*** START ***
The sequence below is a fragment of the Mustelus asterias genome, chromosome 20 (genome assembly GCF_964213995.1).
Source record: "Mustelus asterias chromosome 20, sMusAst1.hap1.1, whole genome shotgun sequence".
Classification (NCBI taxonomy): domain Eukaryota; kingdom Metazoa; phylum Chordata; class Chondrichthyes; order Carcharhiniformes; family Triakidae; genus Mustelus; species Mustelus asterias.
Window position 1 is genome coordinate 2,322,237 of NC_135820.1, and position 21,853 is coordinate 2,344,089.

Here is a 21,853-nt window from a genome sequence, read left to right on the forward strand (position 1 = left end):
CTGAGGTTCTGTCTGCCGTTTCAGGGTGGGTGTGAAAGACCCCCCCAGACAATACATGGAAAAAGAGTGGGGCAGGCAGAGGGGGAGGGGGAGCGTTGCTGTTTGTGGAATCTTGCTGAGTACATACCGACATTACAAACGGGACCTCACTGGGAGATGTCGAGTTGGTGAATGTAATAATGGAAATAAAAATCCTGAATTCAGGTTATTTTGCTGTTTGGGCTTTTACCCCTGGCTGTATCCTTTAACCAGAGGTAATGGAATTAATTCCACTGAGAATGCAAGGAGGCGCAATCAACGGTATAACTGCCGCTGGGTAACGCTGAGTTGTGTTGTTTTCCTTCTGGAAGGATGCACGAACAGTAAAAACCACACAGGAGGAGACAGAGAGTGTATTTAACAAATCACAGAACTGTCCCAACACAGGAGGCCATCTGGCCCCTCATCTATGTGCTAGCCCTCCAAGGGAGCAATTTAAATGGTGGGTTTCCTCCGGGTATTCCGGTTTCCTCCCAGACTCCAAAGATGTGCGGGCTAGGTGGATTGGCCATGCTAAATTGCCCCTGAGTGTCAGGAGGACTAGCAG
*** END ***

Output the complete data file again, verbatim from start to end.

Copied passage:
The sequence below is a fragment of the Mustelus asterias genome, chromosome 20 (genome assembly GCF_964213995.1).
Source record: "Mustelus asterias chromosome 20, sMusAst1.hap1.1, whole genome shotgun sequence".
Classification (NCBI taxonomy): domain Eukaryota; kingdom Metazoa; phylum Chordata; class Chondrichthyes; order Carcharhiniformes; family Triakidae; genus Mustelus; species Mustelus asterias.
Window position 1 is genome coordinate 2,322,237 of NC_135820.1, and position 21,853 is coordinate 2,344,089.

Here is a 21,853-nt window from a genome sequence, read left to right on the forward strand (position 1 = left end):
CTGAGGTTCTGTCTGCCGTTTCAGGGTGGGTGTGAAAGACCCCCCCAGACAATACATGGAAAAAGAGTGGGGCAGGCAGAGGGGGAGGGGGAGCGTTGCTGTTTGTGGAATCTTGCTGAGTACATACCGACATTACAAACGGGACCTCACTGGGAGATGTCGAGTTGGTGAATGTAATAATGGAAATAAAAATCCTGAATTCAGGTTATTTTGCTGTTTGGGCTTTTACCCCTGGCTGTATCCTTTAACCAGAGGTAATGGAATTAATTCCACTGAGAATGCAAGGAGGCGCAATCAACGGTATAACTGCCGCTGGGTAACGCTGAGTTGTGTTGTTTTCCTTCTGGAAGGATGCACGAACAGTAAAAACCACACAGGAGGAGACAGAGAGTGTATTTAACAAATCACAGAACTGTCCCAACACAGGAGGCCATCTGGCCCCTCATCTATGTGCTAGCCCTCCAAGGGAGCAATTTAAATGGTGGGTTTCCTCCGGGTATTCCGGTTTCCTCCCAGACTCCAAAGATGTGCGGGCTAGGTGGATTGGCCATGCTAAATTGCCCCTGAGTGTCAGGAGGACTAGCAG